What is a Promisor?
How do you legally define it?
What are the essential elements you should know!
In this article, we will break down the legal definition of Promisor so you know all there is to know about it!
Keep reading as we have gathered exactly the information that you need!
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What is a Promisor
What is the meaning of promisor?
A promisor is a person who essentially makes a promise to another person.
A “promise” is an engagement by a person to perform or do something in favor of another.
From a legal perspective (in contract law), a promisor is a person who makes an offer, covenants, or agrees to do something (or not to do something).
When the promisor’s commitments observe contract laws or contract formation rules if the promise is made in an offer, the promise can be legally binding.
Here are the elements of a contract:
- An offer by the promisor (offeror)
- Acceptance by the promisee (offeree)
- Consideration (the exchange bargain)
- Contract’s object or purpose must be legal
- Contracting parties must have the legal capacity
For example, if Mary promises to pay Jack $1,000 to paint a room (and Jack agrees), Mary will be legally bound to do so as the promise led to the formation of an oral contract.
On the other hand, a promise intended to result in actions or conduct that violate the law, statutes, or public policy will not be considered legally valid or enforceable.
A promise to do or not to do may also be conditional.
When the conditions are materialized, then the promisor must execute on his or her promise.
For example, an insurance company can promise to compensate the insured in the event of a disaster.
If the event of a disaster were to occur (the condition), then the insurance company is obligated to respect its promise.
How do you define promisor?
According to the Cornell Law School’s Legal Information Institute, promisor is defined as follows:
A person who makes a promise.
The definition of the promisor is short and sweet.
It’s a person who:
- Assures someone to do something
- Commits to perform certain duties
- Undertakes to do something
- Agrees to refrain from doing something
- Undertakes not to say or do certain actions
Promisor in contract law
Obligated to the promise
In contract law, a promisor is a person or entity that commits to being legally bound by the terms of his or her promise.
For instance, Mary offers Jack $1,000 for him to paint a room.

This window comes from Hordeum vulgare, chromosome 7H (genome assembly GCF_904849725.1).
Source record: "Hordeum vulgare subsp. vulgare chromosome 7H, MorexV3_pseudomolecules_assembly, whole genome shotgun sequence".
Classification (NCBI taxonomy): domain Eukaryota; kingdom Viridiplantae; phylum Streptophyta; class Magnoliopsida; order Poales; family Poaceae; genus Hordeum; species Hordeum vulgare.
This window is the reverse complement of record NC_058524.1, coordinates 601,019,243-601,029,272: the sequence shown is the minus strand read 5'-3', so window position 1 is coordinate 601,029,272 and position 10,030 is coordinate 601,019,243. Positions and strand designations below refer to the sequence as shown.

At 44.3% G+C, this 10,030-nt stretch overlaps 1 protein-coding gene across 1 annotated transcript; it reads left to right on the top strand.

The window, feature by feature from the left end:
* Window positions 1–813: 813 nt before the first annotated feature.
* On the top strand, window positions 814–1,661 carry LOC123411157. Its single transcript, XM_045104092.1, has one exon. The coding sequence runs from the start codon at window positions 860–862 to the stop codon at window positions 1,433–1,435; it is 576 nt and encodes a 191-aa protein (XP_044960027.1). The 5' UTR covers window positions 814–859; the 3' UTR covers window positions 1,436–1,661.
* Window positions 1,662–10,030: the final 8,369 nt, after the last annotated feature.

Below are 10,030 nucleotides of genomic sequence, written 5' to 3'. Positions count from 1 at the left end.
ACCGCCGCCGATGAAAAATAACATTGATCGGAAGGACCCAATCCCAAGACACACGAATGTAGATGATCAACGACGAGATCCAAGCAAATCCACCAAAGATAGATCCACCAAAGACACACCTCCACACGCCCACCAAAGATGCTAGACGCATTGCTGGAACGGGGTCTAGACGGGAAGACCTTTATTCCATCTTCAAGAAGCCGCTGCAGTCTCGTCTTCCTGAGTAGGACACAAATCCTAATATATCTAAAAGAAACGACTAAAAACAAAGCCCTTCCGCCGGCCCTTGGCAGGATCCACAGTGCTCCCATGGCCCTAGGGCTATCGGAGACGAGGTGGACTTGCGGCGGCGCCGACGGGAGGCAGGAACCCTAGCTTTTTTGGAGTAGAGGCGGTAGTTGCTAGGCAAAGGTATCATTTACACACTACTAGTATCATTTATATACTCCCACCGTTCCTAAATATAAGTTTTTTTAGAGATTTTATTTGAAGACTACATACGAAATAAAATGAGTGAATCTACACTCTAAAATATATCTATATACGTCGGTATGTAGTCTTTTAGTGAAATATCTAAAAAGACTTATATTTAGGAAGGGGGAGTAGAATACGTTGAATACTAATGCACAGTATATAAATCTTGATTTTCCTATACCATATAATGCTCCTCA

This is an offer made by Mary to Jack consisting of her “promise” to pay Jack $1,000 if he accepts to paint a room.
If Jack accepts the offer, then a contract is formed between them where Mary will need to execute her obligation when the room is painted.
The promise can also be considered a covenant in a contract.
In essence, when a promisor’s promise is put in writing in a contract, it’s considered to be a covenant.
A non-compete clause, non-disclosure clause, non-solicitation clause, or non-disparagement clause are all contractual provisions (or covenants) where a person promises not to do something in the future.
In the case of a non-compete agreement, the promisor will agree not to compete with the promisee in accordance with the terms of the non-compete agreement.
You can read our article on covenant vs contract to better understand the legal dynamics of a covenant.
In certain cases, the promisor’s promise may not be enforceable, such as:
- When the promise violates the law or public policy
- When the performance of the obligation is prevented by force majeure
- When the promisee prevents the promisor’s performance
- When the promisor’s obligations have been fully discharged by the promisee
- When the promisor’s obligations are fully performed
- When the promise is made without sufficient consideration
Promisor and promisee
What is the difference between a promisor vs promisee?
A promisor is a person or entity making a promise or committing to doing (or not doing) something.
A promisee is a person or entity receiving the promise or the beneficiary of the promisor’s commitment.
In contract law, the promisor has the obligation to execute the content of the promise in favor of the promisee at the expense of being considered in breach of contract or being liable for possible damages.
A promisee is a person who can demand that the promisor execute the terms of the promise.
The law affords the promisee the right to legally enforce the terms of the promise against the promisor and seek either specific performance or damages (among other remedies).
Examples of Promisor in a sentence
Let’s look at an example of the word “promisor” in a sentence.
Example in sentence 1:
No matter how trivial is the promise, the promisor should honor her words and deliver on the promise
Example in sentence 2:
The promisor should think twice before committing to it
Example in sentence 3:
He promised her land and moon, the promisor’s engagement is so illusory!
Examples of Promisor in contract
Let’s look at an example of how the term promisor may be used in a legally binding contract.
Example 1: Promissory note
For valuable consideration, Party A (“Promisor”), does hereby promise to pay to the order of Party B (“Promisee”), the principal sum of One Hundred Thousand Dollars ($100,000), together with interest thereon from the date of this Promissory Note (“Note”) at the rate of Ten Percent (10%) per annum ( “Interest Rate”). Promisor shall make quarterly interest payments to Promisee starting from the execution of the present Agreement until the maturity date of the Note.
Example 2: Exploration rights
The Promisor grants the Prospector the exclusive right to explore and to exploit the lot during the term of two years as of the Effective Date.
So what is the legal definition of Promisor?
Who is the promisor?
Let’s look at a summary of our findings.
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